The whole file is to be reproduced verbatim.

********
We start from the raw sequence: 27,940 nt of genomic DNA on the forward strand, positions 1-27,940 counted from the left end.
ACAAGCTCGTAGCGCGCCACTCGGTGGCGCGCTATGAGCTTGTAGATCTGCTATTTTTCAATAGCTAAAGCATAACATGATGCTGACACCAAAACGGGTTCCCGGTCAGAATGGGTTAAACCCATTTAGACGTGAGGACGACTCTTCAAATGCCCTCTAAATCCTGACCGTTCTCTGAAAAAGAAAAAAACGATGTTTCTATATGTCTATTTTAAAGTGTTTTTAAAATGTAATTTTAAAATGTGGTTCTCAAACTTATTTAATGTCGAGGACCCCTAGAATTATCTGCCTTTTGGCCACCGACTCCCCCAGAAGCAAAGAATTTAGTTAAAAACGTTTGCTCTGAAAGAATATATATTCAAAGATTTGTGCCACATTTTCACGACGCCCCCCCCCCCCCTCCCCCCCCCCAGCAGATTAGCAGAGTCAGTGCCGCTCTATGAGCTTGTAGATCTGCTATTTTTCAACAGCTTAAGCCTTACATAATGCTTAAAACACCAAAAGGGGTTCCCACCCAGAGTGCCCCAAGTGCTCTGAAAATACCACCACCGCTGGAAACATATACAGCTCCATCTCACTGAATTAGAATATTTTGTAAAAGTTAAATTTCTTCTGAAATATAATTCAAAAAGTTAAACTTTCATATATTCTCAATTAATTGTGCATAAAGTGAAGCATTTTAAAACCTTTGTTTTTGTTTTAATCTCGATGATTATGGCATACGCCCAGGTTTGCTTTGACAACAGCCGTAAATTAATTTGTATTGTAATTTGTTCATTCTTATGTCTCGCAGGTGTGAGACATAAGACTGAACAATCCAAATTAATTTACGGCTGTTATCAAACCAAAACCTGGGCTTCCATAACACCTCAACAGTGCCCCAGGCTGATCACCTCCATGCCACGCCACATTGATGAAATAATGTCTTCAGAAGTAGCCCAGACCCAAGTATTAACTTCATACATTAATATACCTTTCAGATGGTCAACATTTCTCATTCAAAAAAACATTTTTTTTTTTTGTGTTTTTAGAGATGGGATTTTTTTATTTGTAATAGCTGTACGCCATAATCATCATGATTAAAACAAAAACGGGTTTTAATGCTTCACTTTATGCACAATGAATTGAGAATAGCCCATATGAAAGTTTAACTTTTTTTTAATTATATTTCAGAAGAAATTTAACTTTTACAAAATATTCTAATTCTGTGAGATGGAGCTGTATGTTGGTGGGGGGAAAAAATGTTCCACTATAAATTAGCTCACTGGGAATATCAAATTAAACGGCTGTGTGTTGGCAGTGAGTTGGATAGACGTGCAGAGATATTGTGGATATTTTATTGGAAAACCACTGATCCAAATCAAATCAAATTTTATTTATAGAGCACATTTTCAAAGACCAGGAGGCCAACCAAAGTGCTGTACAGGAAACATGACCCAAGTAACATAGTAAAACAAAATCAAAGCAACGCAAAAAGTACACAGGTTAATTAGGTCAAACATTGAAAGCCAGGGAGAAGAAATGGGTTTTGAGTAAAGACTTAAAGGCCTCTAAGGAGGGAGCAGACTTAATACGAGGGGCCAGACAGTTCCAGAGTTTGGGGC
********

We start from the raw sequence: 27,940 nt of genomic DNA on the forward strand, positions 1-27,940 counted from the left end.
ACAAGCTCGTAGCGCGCCACTCGGTGGCGCGCTATGAGCTTGTAGATCTGCTATTTTTCAATAGCTAAAGCATAACATGATGCTGACACCAAAACGGGTTCCCGGTCAGAATGGGTTAAACCCATTTAGACGTGAGGACGACTCTTCAAATGCCCTCTAAATCCTGACCGTTCTCTGAAAAAGAAAAAAACGATGTTTCTATATGTCTATTTTAAAGTGTTTTTAAAATGTAATTTTAAAATGTGGTTCTCAAACTTATTTAATGTCGAGGACCCCTAGAATTATCTGCCTTTTGGCCACCGACTCCCCCAGAAGCAAAGAATTTAGTTAAAAACGTTTGCTCTGAAAGAATATATATTCAAAGATTTGTGCCACATTTTCACGACGCCCCCCCCCCCCCTCCCCCCCCCCAGCAGATTAGCAGAGTCAGTGCCGCTCTATGAGCTTGTAGATCTGCTATTTTTCAACAGCTTAAGCCTTACATAATGCTTAAAACACCAAAAGGGGTTCCCACCCAGAGTGCCCCAAGTGCTCTGAAAATACCACCACCGCTGGAAACATATACAGCTCCATCTCACTGAATTAGAATATTTTGTAAAAGTTAAATTTCTTCTGAAATATAATTCAAAAAGTTAAACTTTCATATATTCTCAATTAATTGTGCATAAAGTGAAGCATTTTAAAACCTTTGTTTTTGTTTTAATCTCGATGATTATGGCATACGCCCAGGTTTGCTTTGACAACAGCCGTAAATTAATTTGTATTGTAATTTGTTCATTCTTATGTCTCGCAGGTGTGAGACATAAGACTGAACAATCCAAATTAATTTACGGCTGTTATCAAACCAAAACCTGGGCTTCCATAACACCTCAACAGTGCCCCAGGCTGATCACCTCCATGCCACGCCACATTGATGAAATAATGTCTTCAGAAGTAGCCCAGACCCAAGTATTAACTTCATACATTAATATACCTTTCAGATGGTCAACATTTCTCATTCAAAAAAACATTTTTTTTTTTTGTGTTTTTAGAGATGGGATTTTTTTATTTGTAATAGCTGTACGCCATAATCATCATGATTAAAACAAAAACGGGTTTTAATGCTTCACTTTATGCACAATGAATTGAGAATAGCCCATATGAAAGTTTAACTTTTTTTTAATTATATTTCAGAAGAAATTTAACTTTTACAAAATATTCTAATTCTGTGAGATGGAGCTGTATGTTGGTGGGGGGAAAAAATGTTCCACTATAAATTAGCTCACTGGGAATATCAAATTAAACGGCTGTGTGTTGGCAGTGAGTTGGATAGACGTGCAGAGATATTGTGGATATTTTATTGGAAAACCACTGATCCAAATCAAATCAAATTTTATTTATAGAGCACATTTTCAAAGACCAGGAGGCCAACCAAAGTGCTGTACAGGAAACATGACCCAAGTAACATAGTAAAACAAAATCAAAGCAACGCAAAAAGTACACAGGTTAATTAGGTCAAACATTGAAAGCCAGGGAGAAGAAATGGGTTTTGAGTAAAGACTTAAAGGCCTCTAAGGAGGGAGCAGACTTAATACGAGGGGCCAGACAGTTCCAGAGTTTGGGGC